Often times, we appeal to higher powers and ask, as Christ did in his final moments, “Why have you forsaken me?”  But we are, ourselves, cells in a much larger body and sometimes it is necessary for a few cells to be shed for the sake of the whole.  Sometimes, the will of the whole is beyond the understanding of the individual cell; and so the cell must trust that the whole knows what it is doing and will realize that the good of its cells means the good of the whole and so will do its best to tend to the needs of as many of its cells as it possibly can.

“There literally are different worlds in which we live … but they’re complimentary.  Because I am my atoms.  But I am also my cells.  I’m also my macroscopic physiology.  It’s all true, there are just different levels of truth.” ~ John Hagelin, physicist

As we learned from Star Trek II and Star Trek III, there is a balance between the needs of individuals and the needs of the wholes that those individuals comprise.  Sometimes the needs of the many outweigh the needs of the few and sometimes the needs of the few outweigh the needs of the many.  To do the greatest good for the greatest number of people demands a more careful observation of what the actual needs of both the individual and the whole require.

In my post on energy, I explained how everything in the universe is energy and how consciousness is energy and thus implied how everything has consciousness and identity.  Everything in the universe is its own individual, made up of smaller parts, and it is also, itself, a component part of something much larger. Atoms are collectives of quarks, but components of molecules.  Molecules are collectives of atoms, but components of cells.  Cells are collectives of molecules, but components of organs.  Organs are collectives of cells but components of people.  People are collectives of organs, but components of society.  And so forth until you get to the whole of the universe and ultimately to God.

Half of the object’s identity is as a whole, half is as a part of some larger whole.  Both sides have their own needs which must be respected.  Without the health of our cells, we succumb to disease and die.  Without the whole, the cells won’t stand much chance of finding what they need on their own.  Symbiosis is the coming together of two or more individuals to form a larger whole that will serve the needs of all.  This is how nature and the rest of the universe manages to get along so well.  It is a lesson that we, as humans, do not always remember.

“The securing of one individual’s good is cause for rejoicing, but to secure the good of a nation or of a city-state is nobler and more divine.” ~ Aristotle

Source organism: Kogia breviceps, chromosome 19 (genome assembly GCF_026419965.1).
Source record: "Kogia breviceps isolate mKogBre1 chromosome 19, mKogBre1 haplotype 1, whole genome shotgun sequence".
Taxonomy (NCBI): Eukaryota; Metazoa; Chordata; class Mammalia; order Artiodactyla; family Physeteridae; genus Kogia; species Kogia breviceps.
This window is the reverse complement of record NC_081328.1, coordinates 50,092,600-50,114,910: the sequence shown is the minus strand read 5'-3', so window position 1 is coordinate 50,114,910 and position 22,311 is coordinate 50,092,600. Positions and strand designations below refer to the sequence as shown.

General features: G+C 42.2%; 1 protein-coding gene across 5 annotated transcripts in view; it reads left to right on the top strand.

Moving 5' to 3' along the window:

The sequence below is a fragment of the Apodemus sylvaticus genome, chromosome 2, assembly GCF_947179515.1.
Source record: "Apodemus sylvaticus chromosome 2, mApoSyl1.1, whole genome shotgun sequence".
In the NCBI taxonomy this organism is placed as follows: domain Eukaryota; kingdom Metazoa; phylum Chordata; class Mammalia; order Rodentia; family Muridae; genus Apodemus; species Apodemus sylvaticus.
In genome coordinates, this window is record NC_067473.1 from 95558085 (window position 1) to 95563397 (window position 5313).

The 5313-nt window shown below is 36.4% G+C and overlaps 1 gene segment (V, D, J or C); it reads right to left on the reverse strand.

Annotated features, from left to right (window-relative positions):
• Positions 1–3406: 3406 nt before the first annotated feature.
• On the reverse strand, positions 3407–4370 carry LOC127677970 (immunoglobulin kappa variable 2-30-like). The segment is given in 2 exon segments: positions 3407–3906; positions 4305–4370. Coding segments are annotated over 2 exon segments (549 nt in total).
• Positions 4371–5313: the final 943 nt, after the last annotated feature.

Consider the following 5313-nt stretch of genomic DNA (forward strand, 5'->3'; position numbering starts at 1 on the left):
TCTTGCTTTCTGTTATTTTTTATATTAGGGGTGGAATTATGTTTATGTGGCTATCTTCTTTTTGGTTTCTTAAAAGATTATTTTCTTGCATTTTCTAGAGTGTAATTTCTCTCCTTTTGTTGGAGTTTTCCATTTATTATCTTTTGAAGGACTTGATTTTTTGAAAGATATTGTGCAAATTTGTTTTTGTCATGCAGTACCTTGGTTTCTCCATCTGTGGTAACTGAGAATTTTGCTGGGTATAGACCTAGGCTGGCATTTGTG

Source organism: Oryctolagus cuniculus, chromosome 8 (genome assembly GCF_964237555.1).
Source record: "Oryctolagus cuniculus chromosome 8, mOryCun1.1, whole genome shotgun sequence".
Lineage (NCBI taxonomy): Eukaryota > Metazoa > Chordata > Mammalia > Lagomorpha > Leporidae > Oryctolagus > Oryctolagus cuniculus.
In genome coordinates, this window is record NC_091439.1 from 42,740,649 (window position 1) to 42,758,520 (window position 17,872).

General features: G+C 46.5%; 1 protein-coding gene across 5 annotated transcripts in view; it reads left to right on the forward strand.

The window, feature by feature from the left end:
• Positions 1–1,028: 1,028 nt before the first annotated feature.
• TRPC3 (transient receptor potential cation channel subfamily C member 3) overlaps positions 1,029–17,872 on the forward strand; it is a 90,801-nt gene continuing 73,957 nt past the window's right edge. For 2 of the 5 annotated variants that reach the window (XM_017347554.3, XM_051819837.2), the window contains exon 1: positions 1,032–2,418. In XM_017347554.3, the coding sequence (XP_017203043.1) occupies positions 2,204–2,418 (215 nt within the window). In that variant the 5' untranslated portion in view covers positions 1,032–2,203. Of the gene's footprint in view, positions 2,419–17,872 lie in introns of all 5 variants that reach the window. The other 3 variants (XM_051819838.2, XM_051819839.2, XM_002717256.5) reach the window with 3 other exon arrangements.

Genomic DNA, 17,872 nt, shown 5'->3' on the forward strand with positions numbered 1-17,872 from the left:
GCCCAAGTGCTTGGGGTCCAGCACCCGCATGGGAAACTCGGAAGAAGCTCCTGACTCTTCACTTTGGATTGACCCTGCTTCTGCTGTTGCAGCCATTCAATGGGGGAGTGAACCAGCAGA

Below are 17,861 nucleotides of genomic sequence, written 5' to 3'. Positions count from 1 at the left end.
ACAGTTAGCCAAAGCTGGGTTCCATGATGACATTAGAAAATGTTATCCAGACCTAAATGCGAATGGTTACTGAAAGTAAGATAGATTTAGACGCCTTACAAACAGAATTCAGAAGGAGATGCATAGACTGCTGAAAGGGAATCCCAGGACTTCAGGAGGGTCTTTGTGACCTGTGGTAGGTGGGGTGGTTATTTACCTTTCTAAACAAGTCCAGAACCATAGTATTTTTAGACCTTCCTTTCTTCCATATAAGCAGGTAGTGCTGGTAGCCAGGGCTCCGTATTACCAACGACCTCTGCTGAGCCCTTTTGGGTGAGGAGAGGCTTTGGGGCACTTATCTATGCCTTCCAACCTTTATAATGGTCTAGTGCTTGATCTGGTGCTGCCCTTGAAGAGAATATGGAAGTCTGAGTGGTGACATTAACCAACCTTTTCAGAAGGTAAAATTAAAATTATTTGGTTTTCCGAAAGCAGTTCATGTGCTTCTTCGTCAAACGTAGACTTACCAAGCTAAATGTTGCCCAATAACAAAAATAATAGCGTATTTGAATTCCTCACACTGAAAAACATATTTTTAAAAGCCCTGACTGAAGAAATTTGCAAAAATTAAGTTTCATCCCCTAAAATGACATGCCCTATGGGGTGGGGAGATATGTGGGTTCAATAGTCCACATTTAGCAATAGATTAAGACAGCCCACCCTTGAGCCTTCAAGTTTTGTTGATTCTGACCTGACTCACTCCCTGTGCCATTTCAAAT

An idea is true based on its merit, not where it comes from, which is why I try to draw wisdom from all walks of life, not just one.  For me, one of those paths includes Christianity.  Another includes Scientology.  As Christianity has the eight beatitudes, so does Scientology have what are known as the eight dynamics (and you’d be surprised in what other ways they relate).

In Scientology, the dynamic principle of existence is survival.  The eight dynamics are eight different levels at which we might consider the needs for survival.  They are as follows:

  1. Self – The urge to survive as an individual.
  2. Sex – The urge to survive through family and offspring.
  3. Group – The urge to survive as part of a group.
  4. Species – The urge to survive as a species (e.g. Mankind).
  5. Life – The urge to survive as a life form and to embrace all life forms.
  6. Matter – The urge to survive as part of the universe and for all the physical universe to survive.
  7. Spirit – The urge to survive as a spiritual being (soul).
  8. Infinity – The urge to survive as part of God and the infinity of All.

An action is good if it promotes survival on all levels.  Given that our existence holds stock in all these levels, it would behoove us to tailor our actions so as to promote survival across the greatest number of dynamics as possible by weighing the needs of the self, our components, and the wholes of which we are a part.

“Most people today have no idea what they really want or need, for they have never been informed as to the true state of technology.” ~ Peter Joseph

I once watched a video lecture by the late William Cooper, a former Navy Intelligence Officer.  He began the lecture by asking if anyone could tell him when the first Stealth aircraft was created.  Most people said the 70s or 80s.  In actual fact, the Nazi’s had developed one during WWII.  According to Cooper, whatever the state of technology we think exists, it’s likely that the U.S. military is already about 25 years ahead of that.

In some cases, depending on the technology, it’s probably more like a hundred years.  But the point still remains that people are not educated on what’s actually possible and this colors their perceptions of what they believe they need.  Sadly, most people are simply not interested in advancing their knowledge beyond what little they already know.  Sadder still, the only ones that can change it are them.

“I can only show you the door.  You’re the one that has to walk through it.” ~ Morpheus

In the video slide show presentation Zeitgeist Movement: Activist Orientation Guide (linked in sidebar), filmmaker Peter Joseph attempts to outline, in greater detail than I have done, the basic needs of human beings as both individuals and as parts of a larger whole.  I don’t wish to repeat everything mentioned in the video, but it’s definitely worthwhile to watch and is perhaps more valuable information than what you might find in the average high school or college in America.  Consider it a 101 course in your pursuit of higher learning.